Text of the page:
It is also quickly becoming a regional arms-smuggling hot spot. With millions of weapons reportedly unaccounted for as a result of the pillaging of government armories, it's feared that weaponry will find its way into other continental crisis zones, including Nigeria, Libya, and the Democratic Republic of Congo.

In addition, the coalition operation there has failed to prevent what, after a visit to the largely lawless capital city of Bangui last month, the United Nations High Commissioner for Refugees Antonio Guterres called "ethnic-religious cleansing." Amnesty International found much the same. "Once vibrant Muslim communities in towns and cities throughout the country have been completely destroyed as all Muslim members have either been killed or driven away. Those few left behind live in fear that they will be attacked by anti-balaka groups in their towns or on the roads," the human rights group reported. "While an African Union peacekeeping force, the African-led International Support Mission to the Central African Republic (MISCA), supported by French troops, has been deployed in the country since early December 2013, they have failed to adequately protect civilians and prevent the current ethnic cleansing from taking place."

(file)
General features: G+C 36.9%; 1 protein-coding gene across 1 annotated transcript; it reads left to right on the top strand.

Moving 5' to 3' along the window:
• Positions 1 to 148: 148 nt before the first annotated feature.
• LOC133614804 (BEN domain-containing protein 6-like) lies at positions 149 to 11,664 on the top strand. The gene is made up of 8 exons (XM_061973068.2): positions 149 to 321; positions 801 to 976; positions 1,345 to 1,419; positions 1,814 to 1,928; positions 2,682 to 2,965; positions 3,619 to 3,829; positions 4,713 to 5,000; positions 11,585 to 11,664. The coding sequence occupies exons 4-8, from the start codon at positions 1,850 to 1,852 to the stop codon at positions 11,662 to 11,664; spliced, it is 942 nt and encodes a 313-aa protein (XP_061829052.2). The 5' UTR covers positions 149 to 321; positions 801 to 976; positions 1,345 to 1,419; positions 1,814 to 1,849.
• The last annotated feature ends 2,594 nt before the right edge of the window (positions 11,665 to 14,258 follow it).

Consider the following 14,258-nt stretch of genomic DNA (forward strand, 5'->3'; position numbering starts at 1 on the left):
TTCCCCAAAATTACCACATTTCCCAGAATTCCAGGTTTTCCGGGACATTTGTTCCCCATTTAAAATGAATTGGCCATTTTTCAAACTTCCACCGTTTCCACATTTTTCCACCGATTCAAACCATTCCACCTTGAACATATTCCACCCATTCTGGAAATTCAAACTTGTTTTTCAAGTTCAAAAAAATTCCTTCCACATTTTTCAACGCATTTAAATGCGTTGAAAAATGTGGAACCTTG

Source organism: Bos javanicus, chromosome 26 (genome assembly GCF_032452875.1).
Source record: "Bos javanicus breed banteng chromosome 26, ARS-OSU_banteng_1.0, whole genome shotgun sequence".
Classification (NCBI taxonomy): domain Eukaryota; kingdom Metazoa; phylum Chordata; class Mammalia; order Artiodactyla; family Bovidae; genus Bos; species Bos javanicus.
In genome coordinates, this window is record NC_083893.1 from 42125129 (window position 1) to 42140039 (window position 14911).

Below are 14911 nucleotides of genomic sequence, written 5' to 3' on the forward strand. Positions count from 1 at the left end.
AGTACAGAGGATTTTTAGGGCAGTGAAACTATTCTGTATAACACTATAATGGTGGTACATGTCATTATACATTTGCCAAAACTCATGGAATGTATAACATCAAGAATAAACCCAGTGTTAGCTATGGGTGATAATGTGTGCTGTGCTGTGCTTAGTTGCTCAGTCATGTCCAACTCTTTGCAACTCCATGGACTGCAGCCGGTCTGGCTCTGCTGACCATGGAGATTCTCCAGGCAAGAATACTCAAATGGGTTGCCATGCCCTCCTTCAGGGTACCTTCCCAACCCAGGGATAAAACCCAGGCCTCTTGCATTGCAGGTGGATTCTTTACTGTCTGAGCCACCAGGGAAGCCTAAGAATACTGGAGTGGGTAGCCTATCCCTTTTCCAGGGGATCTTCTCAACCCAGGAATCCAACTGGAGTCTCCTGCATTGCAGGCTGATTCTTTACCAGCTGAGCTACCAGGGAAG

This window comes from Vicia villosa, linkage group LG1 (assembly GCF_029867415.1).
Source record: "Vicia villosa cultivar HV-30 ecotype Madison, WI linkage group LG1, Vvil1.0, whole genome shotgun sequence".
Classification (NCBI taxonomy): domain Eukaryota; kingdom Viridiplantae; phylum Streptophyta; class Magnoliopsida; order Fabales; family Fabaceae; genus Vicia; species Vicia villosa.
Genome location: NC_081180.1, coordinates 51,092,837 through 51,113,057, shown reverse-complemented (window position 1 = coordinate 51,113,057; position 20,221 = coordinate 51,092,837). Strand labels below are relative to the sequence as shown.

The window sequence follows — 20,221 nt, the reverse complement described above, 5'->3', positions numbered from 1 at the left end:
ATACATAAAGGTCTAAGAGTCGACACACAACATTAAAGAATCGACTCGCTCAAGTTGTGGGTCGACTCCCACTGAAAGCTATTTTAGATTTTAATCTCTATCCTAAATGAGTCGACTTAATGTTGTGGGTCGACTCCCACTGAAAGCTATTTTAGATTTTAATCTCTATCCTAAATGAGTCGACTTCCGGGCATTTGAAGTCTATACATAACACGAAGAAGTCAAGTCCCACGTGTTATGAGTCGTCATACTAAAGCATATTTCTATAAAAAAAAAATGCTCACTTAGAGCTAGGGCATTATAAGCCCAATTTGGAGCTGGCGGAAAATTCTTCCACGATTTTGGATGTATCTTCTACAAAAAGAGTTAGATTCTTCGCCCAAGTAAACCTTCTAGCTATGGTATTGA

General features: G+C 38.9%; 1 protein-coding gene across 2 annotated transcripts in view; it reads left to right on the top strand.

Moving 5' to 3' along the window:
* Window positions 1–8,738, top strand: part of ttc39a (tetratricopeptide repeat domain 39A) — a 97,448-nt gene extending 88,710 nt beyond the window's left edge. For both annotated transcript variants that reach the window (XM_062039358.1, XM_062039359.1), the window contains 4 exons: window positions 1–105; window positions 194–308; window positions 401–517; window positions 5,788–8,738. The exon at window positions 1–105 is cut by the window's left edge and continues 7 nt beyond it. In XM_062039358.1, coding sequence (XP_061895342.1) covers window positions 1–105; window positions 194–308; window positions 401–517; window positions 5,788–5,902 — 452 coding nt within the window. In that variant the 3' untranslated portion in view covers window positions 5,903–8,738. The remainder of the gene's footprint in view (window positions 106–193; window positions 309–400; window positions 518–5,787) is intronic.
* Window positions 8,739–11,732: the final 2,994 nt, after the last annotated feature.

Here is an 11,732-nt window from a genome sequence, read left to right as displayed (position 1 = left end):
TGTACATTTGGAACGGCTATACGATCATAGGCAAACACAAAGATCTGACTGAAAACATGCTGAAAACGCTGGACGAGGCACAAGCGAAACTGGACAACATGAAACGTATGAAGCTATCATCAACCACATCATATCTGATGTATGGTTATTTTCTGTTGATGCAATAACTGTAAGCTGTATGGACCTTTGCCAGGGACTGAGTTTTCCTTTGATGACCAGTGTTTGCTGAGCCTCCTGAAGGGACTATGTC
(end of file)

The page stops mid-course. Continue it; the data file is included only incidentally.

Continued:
French Wine in New Bottles?